A short time ago I reviewed Anais Butt and the Hairy-Handed Gent here on the blog. I enjoyed it. You can catch up with that review here.
Today, I am honored to have the author of Anais Butt - Kate Welshman - right here guest posting on the blog.
Welcome Kate! Thanks for sharing your thoughts with us.
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Crazy for YA: Why do adults read young adult fiction?
by Kate Welshman, author of ‘Anais Butt and the Hairy-Handed Gent’
I know why I write YA fiction. No, it’s not because I’m regressing or trying to prolong my adolescence by focusing on teenagers. I wouldn’t want to go back to being a teenager if I could. It was hard. And I don’t think many adult YA readers would turn back the clock either. So why read a book that’s written for and about teenagers?
This morning I did some research (clue: Google) on the subject and discovered a relevant discussion thread on Goodreads. The reasons for people in their 20s, 30s and upwards still opening YA books were varied. One woman wanted to read together with her teenage daughter and discuss the issues raised in the books. Another woman said that YA lacks the pretentiousness of adult genres. and is more creative and original. A man said he liked the diversity of YA, the fact that it can be edgy or sweet – the author can write the way they like. Another woman said that she finds adult books boring compared with YA literature, and that books for teens keep her in a youthful frame of mind. A few people said that the characters of YA books aren’t jaded yet, and that’s refreshing. There was also a strong consensus that the stories in YA books are more interesting.
I agree with these honest responses to the question, but digging deeper and, to some extent, projecting my own feelings about writing YA literature, I think that adults read YA because it’s a transforming genre. YA books feature characters on the verge of transformation, particularly in the paranormal and fantasy sub-genres. That’s why they’re interesting. First-class YA books usually depict a coming of age. The main character is a different person by the end of the book. They are having emotionally charged, first-time experiences. As adults, we find transformation fascinating. Boys entering manhood, women on the brink of womanhood, boundaries being explored – that is what appeals. That and the distinct freshness of the YA voice (in my opinion, Vernon’s voice in Vernon God Little is the freshest out there).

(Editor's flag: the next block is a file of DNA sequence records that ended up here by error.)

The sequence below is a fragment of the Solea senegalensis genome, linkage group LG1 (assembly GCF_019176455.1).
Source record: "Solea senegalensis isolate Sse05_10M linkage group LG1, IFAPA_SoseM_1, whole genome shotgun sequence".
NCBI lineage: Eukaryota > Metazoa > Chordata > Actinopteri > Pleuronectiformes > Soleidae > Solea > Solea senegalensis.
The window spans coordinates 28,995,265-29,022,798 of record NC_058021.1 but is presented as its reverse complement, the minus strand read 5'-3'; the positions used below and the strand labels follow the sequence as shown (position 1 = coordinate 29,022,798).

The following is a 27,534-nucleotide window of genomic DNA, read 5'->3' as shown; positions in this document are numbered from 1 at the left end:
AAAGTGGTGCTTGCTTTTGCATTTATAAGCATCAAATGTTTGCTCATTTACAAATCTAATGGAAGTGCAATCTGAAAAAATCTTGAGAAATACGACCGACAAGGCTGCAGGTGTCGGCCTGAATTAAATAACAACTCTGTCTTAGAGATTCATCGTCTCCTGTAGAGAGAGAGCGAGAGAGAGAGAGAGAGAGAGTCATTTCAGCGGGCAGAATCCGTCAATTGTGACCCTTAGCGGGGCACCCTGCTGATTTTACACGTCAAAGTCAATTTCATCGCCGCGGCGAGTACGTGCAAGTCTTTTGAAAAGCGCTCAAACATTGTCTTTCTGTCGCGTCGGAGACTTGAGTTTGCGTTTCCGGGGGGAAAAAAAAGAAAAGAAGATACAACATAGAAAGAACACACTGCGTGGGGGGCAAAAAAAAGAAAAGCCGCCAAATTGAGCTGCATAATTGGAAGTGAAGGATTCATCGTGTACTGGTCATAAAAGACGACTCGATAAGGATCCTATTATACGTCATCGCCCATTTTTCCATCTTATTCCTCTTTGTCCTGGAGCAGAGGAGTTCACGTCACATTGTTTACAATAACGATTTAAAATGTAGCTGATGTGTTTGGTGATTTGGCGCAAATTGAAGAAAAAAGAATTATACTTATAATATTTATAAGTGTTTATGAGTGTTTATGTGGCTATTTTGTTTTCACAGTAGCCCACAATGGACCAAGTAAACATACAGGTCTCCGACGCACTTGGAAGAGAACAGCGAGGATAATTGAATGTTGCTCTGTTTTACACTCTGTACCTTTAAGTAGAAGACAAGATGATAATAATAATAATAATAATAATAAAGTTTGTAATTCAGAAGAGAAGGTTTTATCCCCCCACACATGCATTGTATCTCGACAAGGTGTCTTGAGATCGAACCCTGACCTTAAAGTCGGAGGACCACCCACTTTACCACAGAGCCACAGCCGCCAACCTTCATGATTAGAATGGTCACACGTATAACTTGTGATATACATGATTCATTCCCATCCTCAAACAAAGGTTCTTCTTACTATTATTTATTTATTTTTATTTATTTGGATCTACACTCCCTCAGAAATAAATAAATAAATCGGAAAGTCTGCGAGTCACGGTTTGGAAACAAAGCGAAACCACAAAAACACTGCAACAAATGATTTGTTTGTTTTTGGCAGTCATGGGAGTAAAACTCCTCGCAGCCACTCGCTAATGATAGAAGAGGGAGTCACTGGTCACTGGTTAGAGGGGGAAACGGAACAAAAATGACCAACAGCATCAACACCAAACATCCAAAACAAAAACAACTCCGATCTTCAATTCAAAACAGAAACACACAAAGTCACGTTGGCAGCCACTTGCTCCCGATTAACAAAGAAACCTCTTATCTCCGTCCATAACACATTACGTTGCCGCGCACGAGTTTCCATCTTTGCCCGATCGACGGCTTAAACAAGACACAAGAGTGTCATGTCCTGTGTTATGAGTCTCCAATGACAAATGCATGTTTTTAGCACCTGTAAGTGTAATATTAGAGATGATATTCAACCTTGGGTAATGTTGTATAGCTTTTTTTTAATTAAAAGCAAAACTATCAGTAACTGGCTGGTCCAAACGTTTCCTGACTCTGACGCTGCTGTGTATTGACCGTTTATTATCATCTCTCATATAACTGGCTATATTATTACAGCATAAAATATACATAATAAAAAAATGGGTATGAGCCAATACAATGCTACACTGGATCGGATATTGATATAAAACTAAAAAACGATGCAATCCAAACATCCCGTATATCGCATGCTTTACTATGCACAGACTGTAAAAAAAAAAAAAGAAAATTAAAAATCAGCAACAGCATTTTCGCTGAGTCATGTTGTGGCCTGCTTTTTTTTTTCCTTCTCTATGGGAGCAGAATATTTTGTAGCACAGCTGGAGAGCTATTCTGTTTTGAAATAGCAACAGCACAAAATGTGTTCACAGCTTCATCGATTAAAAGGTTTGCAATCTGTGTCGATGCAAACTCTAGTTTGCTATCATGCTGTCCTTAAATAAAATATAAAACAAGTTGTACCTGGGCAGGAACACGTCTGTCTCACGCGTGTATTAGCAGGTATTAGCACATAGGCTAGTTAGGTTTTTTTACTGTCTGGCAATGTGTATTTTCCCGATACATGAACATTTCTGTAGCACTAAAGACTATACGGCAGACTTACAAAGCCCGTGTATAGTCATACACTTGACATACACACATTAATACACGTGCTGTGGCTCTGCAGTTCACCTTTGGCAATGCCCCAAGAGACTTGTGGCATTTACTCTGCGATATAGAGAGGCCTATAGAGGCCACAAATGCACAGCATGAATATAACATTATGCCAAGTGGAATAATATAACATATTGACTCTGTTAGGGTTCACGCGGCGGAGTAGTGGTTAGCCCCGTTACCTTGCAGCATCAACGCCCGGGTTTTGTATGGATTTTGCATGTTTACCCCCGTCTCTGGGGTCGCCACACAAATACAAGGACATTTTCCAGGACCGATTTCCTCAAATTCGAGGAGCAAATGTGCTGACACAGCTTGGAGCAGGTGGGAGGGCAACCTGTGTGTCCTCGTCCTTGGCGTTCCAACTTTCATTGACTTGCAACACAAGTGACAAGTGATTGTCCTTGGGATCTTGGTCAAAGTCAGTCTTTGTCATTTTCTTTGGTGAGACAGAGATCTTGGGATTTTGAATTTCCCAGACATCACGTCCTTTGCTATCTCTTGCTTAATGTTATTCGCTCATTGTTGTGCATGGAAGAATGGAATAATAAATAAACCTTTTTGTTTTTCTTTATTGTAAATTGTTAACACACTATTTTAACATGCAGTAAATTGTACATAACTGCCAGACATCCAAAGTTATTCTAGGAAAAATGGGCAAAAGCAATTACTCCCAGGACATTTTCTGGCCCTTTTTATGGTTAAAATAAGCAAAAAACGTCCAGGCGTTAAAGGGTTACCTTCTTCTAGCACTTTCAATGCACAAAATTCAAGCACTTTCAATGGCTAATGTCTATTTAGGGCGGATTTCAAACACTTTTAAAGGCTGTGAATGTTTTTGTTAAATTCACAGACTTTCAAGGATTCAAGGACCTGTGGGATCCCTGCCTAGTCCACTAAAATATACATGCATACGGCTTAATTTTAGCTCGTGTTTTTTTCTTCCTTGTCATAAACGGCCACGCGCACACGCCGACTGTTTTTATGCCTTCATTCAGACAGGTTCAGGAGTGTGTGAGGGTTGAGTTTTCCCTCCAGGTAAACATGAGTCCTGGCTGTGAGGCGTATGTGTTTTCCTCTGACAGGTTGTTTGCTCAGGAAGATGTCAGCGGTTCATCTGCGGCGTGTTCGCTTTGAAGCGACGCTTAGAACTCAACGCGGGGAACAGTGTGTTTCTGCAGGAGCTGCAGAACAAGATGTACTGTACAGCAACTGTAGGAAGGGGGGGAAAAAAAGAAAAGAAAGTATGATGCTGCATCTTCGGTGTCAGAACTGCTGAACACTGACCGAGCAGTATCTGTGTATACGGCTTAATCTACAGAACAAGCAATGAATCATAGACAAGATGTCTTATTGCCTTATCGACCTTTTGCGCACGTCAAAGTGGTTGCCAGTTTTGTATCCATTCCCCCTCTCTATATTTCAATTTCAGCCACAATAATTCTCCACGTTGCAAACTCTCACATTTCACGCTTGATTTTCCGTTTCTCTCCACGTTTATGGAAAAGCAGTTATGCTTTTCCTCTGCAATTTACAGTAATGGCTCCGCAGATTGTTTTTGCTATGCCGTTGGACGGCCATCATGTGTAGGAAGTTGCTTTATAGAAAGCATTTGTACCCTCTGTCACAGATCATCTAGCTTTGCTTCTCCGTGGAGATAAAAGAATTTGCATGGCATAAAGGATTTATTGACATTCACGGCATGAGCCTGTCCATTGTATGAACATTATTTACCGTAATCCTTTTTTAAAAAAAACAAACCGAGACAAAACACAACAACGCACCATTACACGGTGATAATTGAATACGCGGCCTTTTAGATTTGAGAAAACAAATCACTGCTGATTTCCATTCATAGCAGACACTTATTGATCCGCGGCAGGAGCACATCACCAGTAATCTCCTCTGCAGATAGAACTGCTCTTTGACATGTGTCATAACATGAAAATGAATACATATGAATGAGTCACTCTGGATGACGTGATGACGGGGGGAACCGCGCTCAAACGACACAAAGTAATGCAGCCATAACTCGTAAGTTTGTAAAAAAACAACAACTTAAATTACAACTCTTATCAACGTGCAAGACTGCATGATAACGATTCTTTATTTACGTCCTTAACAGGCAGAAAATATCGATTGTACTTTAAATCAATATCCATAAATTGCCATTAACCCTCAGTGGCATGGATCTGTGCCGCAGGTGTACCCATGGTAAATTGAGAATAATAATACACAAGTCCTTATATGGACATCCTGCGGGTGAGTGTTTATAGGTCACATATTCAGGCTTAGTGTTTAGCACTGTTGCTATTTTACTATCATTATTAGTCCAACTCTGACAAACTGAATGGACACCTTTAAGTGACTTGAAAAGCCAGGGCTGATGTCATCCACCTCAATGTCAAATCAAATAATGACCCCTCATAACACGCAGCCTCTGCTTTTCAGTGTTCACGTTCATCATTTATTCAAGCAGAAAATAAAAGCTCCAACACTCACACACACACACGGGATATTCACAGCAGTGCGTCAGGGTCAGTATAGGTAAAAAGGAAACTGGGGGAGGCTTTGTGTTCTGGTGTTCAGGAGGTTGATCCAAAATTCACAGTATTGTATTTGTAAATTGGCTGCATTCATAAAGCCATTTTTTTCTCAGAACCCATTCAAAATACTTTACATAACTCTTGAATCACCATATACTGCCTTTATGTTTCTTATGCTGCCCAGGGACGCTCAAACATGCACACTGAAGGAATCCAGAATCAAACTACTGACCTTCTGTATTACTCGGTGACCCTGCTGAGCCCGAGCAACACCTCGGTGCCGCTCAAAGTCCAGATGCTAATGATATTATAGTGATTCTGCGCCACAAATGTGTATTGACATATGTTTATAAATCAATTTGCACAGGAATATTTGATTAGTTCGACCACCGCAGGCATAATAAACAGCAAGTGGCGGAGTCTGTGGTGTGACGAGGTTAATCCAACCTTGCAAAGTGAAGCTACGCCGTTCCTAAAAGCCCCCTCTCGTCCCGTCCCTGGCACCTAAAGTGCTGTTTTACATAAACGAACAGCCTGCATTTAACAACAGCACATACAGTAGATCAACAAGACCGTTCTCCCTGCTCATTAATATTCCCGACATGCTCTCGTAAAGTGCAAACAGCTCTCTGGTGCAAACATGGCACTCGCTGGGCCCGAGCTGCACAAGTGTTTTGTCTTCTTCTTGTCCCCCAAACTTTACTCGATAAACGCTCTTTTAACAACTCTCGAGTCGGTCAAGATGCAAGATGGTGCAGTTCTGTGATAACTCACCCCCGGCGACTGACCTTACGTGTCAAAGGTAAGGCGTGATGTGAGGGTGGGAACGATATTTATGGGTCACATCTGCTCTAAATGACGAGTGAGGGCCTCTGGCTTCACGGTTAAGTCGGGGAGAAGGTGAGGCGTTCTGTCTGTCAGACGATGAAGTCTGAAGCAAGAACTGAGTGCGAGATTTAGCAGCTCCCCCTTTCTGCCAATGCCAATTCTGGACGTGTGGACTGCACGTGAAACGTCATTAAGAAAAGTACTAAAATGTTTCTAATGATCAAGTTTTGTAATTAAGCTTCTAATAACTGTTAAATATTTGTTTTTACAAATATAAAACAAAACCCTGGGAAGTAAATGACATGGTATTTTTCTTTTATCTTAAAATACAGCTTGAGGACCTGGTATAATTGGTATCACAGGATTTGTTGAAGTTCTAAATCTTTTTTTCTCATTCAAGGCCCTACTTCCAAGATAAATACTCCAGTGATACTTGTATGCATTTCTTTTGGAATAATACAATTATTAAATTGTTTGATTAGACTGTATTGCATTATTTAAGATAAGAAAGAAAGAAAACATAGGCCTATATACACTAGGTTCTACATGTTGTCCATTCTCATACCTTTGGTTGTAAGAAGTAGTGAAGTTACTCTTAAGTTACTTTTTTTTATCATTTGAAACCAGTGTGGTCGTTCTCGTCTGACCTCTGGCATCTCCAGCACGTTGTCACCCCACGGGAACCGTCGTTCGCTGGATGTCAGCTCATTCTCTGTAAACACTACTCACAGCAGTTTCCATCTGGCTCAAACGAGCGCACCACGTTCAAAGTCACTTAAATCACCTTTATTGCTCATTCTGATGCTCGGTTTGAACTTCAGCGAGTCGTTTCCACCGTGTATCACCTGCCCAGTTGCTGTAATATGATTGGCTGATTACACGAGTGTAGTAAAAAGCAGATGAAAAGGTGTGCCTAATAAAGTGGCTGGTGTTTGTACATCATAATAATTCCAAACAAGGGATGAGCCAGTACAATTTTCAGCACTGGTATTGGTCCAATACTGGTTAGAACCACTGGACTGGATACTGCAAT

It took me a while to work out why I wanted to write the Anais Butt series, the story of Little Red Riding Hood, but revamped for young adults. It’s because it depicts sexual awakening, as well as other coming-of-age events. It’s the attraction of the broad-backed Big Bad Wolf, with his languid exterior, which only reveals glimpses of his rampant sexuality. That’s what it’s about for me.
Young adult literature is transforming and transformative for reader and author alike. That’s my explanation for its burgeoning popularity and acceptance into mainstream adult literature, anyway. Do you have a better one?